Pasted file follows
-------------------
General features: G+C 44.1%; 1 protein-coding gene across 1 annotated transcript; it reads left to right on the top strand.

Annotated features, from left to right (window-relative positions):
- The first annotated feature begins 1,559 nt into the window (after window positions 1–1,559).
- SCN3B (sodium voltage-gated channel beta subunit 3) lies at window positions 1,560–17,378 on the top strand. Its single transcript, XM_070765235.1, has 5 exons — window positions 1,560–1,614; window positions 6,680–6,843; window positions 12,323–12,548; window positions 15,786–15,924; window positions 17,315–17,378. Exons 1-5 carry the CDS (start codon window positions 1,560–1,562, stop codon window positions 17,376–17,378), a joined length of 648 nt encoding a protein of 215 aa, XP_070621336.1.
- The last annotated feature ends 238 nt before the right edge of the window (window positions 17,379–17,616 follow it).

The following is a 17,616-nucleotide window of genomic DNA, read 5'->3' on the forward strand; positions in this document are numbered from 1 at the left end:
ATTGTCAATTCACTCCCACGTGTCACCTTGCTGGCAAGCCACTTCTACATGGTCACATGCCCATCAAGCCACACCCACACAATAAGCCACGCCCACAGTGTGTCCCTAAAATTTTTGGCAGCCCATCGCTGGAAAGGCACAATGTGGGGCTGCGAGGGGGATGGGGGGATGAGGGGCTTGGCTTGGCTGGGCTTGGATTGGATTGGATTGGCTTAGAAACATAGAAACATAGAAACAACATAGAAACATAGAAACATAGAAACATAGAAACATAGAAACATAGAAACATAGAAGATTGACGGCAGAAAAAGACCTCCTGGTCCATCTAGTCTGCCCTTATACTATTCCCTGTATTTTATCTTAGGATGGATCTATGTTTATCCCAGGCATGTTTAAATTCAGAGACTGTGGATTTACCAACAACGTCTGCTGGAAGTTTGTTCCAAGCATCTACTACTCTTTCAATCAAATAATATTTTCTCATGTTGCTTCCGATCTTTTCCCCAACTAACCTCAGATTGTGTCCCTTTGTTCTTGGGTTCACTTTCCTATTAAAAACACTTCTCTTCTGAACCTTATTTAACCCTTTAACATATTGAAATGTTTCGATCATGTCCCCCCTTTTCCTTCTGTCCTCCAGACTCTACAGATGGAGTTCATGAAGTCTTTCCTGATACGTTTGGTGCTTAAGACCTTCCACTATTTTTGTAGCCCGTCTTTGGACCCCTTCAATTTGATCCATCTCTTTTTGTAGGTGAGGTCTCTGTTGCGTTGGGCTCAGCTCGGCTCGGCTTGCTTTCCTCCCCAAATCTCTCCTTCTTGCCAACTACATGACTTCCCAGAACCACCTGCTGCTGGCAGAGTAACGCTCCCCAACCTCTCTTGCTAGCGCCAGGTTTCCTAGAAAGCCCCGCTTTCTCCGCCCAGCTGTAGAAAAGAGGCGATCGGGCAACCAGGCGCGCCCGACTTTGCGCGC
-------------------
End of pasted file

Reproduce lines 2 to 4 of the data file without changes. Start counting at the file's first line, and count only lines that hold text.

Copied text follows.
Annotated features, from left to right (window-relative positions):
- The first annotated feature begins 1,559 nt into the window (after window positions 1–1,559).
- SCN3B (sodium voltage-gated channel beta subunit 3) lies at window positions 1,560–17,378 on the top strand. Its single transcript, XM_070765235.1, has 5 exons — window positions 1,560–1,614; window positions 6,680–6,843; window positions 12,323–12,548; window positions 15,786–15,924; window positions 17,315–17,378. Exons 1-5 carry the CDS (start codon window positions 1,560–1,562, stop codon window positions 17,376–17,378), a joined length of 648 nt encoding a protein of 215 aa, XP_070621336.1.